Clean your oven
Here’s a practically effortless way to clean an electric oven: First, turn the oven on, let it warm to 150°F (65°C), and then turn it off. Place a small bowl containing 1/2 cup ammonia on the top shelf and a large pan of boiling water on the bottom shelf. Close the oven door, and let it sit overnight. The next morning, remove the dish and pan, and let the oven air out awhile. Then wipe it clean using the ammonia and a few drops of dishwashing liquid diluted in a quart of warm water — even old burned-on grease should wipe right off. Warning: Do not use this cleaning method with a gas oven unless the pilot lights are out and the main gas lines are shut off.
Clean oven racks
Get the cooked-on grime off your oven racks by laying them out on an old towel in a large washtub. You can also use your bathtub, though you might need to clean it afterward. Fill the tub with warm water and add 1/2 cup ammonia. Let the racks soak for at least 15 minutes, then remove, rinse off, and wipe clean.
Make crystal sparkle
Has the twinkle gone out of your good crystal? Bring back its lost luster by mixing several drops of ammonia in 2 cups water and applying with a soft cloth or brush. Rinse it off with clean water, then dry with a soft, dry cloth.
Pesky kitchen moths seem to come out of nowhere! Send them back to wherever they came from by washing your drawers, pantry shelves, or cupboards with 1/2 cup ammonia diluted in 1 quart (1 liter) water. Leave drawers and cabinets open to thoroughly air-dry.
Eliminate paint odors
Your freshly painted home interior sure looks great, but that paint smell is driving you up the wall! There’s no need to prolong your suffering, though. Absorb the odor by placing small dishes of ammonia in each room that’s been painted. If the smell persists after several days, replenish the dishes. Vinegar or onion slices will also work.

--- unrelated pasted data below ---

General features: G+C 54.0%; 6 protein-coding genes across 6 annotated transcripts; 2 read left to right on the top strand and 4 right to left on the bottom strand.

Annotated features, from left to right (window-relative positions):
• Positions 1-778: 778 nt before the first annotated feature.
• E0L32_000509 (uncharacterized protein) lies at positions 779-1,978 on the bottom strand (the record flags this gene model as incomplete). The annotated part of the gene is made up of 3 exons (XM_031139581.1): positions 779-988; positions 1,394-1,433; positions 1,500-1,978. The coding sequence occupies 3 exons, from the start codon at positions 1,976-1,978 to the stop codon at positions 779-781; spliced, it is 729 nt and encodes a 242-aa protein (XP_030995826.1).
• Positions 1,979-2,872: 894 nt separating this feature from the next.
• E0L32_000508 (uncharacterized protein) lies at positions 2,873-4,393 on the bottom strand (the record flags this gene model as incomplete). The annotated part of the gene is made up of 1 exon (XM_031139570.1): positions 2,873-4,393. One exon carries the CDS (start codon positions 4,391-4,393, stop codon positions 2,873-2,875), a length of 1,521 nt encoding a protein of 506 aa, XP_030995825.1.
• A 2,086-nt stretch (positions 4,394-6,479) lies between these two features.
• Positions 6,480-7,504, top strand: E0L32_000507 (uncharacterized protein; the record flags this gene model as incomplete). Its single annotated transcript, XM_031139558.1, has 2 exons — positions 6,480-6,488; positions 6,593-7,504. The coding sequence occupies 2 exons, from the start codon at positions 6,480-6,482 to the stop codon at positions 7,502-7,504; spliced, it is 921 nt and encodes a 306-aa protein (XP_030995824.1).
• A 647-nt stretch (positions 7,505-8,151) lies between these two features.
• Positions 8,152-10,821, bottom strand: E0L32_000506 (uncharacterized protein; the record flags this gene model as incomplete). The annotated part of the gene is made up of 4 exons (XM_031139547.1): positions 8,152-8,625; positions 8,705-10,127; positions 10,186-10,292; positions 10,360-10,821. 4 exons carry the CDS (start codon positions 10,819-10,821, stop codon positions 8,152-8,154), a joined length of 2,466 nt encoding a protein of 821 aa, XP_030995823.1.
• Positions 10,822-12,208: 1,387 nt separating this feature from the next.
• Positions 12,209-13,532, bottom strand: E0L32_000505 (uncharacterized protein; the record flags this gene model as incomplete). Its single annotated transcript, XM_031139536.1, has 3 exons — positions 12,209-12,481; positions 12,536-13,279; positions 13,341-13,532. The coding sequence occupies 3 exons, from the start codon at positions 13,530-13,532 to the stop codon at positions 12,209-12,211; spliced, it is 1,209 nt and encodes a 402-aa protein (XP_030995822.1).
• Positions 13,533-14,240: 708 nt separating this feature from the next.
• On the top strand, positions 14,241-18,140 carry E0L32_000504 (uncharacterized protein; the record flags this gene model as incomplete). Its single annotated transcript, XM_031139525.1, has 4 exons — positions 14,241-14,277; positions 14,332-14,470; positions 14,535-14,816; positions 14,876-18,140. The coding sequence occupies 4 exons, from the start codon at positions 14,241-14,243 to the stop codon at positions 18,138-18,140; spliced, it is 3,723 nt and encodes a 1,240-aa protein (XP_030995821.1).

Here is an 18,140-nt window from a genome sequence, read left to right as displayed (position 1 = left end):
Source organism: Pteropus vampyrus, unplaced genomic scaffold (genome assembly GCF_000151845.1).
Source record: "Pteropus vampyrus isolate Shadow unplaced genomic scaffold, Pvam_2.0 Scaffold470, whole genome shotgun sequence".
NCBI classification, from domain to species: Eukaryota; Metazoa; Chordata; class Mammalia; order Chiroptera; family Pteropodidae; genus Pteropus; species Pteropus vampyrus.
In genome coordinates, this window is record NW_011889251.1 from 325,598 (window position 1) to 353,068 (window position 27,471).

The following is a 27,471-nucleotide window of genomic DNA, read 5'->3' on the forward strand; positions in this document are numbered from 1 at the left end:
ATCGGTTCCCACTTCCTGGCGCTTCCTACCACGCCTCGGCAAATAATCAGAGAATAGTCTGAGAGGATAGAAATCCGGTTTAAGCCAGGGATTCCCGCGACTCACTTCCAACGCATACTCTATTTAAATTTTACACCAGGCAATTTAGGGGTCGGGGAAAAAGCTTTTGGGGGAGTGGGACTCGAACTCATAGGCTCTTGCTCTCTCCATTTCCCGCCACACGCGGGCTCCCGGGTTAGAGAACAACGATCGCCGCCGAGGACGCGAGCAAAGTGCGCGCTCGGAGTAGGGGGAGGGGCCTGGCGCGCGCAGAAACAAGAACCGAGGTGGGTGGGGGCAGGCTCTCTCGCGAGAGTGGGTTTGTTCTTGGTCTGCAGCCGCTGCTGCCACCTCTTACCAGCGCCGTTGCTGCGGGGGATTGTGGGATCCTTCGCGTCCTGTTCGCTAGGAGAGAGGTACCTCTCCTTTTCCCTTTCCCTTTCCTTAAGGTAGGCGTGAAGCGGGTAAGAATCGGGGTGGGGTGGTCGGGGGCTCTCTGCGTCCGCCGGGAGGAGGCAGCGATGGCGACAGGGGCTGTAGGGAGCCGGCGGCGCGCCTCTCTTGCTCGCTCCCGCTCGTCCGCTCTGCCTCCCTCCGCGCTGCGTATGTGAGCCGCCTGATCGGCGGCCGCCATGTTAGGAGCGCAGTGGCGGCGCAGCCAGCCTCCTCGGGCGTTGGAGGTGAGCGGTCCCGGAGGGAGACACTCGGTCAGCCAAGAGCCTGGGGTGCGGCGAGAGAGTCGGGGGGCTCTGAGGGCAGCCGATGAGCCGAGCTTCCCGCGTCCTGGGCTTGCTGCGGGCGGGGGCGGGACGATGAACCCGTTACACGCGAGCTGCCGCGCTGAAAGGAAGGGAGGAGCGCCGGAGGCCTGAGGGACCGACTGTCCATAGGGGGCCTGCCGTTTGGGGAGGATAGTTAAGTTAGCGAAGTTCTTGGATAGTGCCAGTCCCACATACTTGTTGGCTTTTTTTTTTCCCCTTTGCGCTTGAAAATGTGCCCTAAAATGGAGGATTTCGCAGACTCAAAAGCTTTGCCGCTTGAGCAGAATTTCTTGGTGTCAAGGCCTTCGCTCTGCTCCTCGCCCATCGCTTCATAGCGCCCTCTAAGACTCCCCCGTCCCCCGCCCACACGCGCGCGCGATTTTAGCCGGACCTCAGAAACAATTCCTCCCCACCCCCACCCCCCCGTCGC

Clean fireplace doors
Think you’ll need a blowtorch to remove that blackened-on soot from your glass fireplace doors? Before you get out the goggles, try mixing 1 tablespoon ammonia, 2 tablespoons vinegar, and 1 quart (1 liter) warm water in a spray bottle. Spray on some of the solution; let it sit for several seconds, then wipe off with an absorbent cloth. Repeat if necessary — it’s worth the extra effort.
Clean gold and silver jewelry
Brighten up your gold and silver trinkets by soaking them for 10 minutes in a solution of 1/2 cup clear ammonia mixed in 1 cup warm water. Gently wipe clean with a soft cloth and let dry. Note: Do not do this with jewelry containing pearls, because it could dull or damage their delicate surface.
Remove tarnish from brass or silver
How can you put that sunny shine back in your tarnished silver or lacquered brass? Gently scrub it with a soft brush dipped in a bit of ammonia. Wipe off any remaining liquid with a soft cloth — or preferably chamois.
Remove grease and soap scum
To get rid of those ugly grease and soap-scum buildups in your porcelain enamel sink or tub, scrub it with a solution of 1 tablespoon ammonia in 1 gallon (3.7 liters) hot water. Rinse thoroughly when done.